Margie and I have been reading a book by Rachel Held Evans, Faith Unraveled: How a Girl Who Knew All the Answers Learned to Ask Questions.  It traces her disillusionment with her intense Fundamentalist upbringing and education.  It came to focus when it seemed to her that God sent more people to hell, many of whom hadn’t even heard about Jesus, than went to heaven.  There might be a lot to debate in her book, and we haven’t gotten to where she is now on her journey, but there are a lot of us to whom a God of vengeance and hostility is not acceptable.  It’s not the God we have come to know in the life and teachings of Jesus, nor is it the God who is central to the mainstreams of Judaism or Islam.

Brian McClaren has made it his mission to help the religions of the world (Christianity in particular because it is his religion) to move beyond what he calls “The Religion of Hostility.”  His book,Why Did Jesus, Moses, the Buddha, and Mohammed Cross the Road?, attempts to reinterpret the historic doctrines of the Bible. Viewing one’s tribe as chosen, has often led to hostility.  McClaren suggests instead that we are all chosen.  Each “kind . . . has a right to exist---and it has no right to deprive other kinds of their God-given right to exist . . . God’s original calling to each species was not to domination, revolution, purification, assimilation, competition, victimization, or isolation---but to creative participation in a dynamic and evolving story whose source, unfolding, and destiny was in God.”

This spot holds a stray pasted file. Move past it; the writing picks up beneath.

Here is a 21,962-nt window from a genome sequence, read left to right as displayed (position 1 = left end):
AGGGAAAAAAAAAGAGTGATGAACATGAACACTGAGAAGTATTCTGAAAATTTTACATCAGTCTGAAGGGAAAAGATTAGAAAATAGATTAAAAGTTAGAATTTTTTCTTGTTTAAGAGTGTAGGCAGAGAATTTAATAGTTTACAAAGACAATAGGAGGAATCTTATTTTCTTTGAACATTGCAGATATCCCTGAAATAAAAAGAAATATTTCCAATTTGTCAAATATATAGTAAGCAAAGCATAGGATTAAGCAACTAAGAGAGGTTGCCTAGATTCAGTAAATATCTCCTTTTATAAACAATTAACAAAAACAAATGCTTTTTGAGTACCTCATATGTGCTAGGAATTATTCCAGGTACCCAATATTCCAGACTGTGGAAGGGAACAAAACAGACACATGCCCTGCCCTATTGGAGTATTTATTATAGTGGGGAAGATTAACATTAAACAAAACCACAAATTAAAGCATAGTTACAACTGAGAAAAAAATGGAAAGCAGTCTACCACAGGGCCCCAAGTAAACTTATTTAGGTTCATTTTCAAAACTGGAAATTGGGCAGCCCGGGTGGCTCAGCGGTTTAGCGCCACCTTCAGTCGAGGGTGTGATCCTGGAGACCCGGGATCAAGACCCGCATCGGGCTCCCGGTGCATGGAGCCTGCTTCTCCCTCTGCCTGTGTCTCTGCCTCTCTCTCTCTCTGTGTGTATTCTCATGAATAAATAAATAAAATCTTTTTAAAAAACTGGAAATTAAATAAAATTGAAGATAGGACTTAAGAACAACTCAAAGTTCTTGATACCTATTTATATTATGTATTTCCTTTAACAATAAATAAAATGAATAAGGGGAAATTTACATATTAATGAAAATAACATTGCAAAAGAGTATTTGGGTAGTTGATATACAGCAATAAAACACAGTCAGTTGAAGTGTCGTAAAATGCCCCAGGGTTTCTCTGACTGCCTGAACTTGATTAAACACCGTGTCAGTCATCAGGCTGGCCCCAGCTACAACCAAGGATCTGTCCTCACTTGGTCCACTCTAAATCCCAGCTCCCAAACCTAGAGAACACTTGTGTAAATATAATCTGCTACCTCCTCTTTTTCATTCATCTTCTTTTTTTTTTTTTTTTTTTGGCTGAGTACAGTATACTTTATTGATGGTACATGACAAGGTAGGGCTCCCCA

I can’t begin to offer McClaren’s full analysis and argument here, but we need to find ways beyond these texts of violence and vengeance.  McClaren points to the ways in which Paul and Jesus reinterpret some of those texts, speaking of “flipping” their meaning.  At one point, he offers an insight which I see as good advice in our reading and interpreting of all lectionary passages.  “In our liturgical practice of reading, interpreting, and preaching the Bible,” he says, “we are repeatedly forced to choose between hostility and hospitality, mercy and condemnation, compassion and legalism, forgiveness and revenge, laying down our lives or taking the lives of others . . . page after page, reading after reading, Sunday after Sunday.”
In the meantime, I am left with the reading from Romans as a formula for getting along together in God’s love.  We often turn to the Sermon on the Mount, but as a concise and practical set of instructions, nothing beats these three verses.  Owe no one anything, except to love one another; for the one who loves another has fulfilled the law. The commandments, “You shall not commit adultery; You shall not murder; You shall not steal; You shall not covet”; and any other commandment, are summed up in this word, “Love your neighbor as yourself.” 10 Love does no wrong to a neighbor; therefore, love is the fulfilling of the law.”  Then, in the 14th verse, the instruction is to “put on the Lord Jesus Christ.”  The imagery is that of putting on a new set of clothes.  If we are to “get along”, the high calling is to wear Jesus’ teaching and love and live by them in all of our relationships.

Maybe we can’t do it all, or perfectly.  The challenge is to take it one step at a time.


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Kairos-Milwaukie UCC Blog

Reflections on the Revised Common Lectionary by Rev. Rick Skidmore and Rev. Jim Ogden.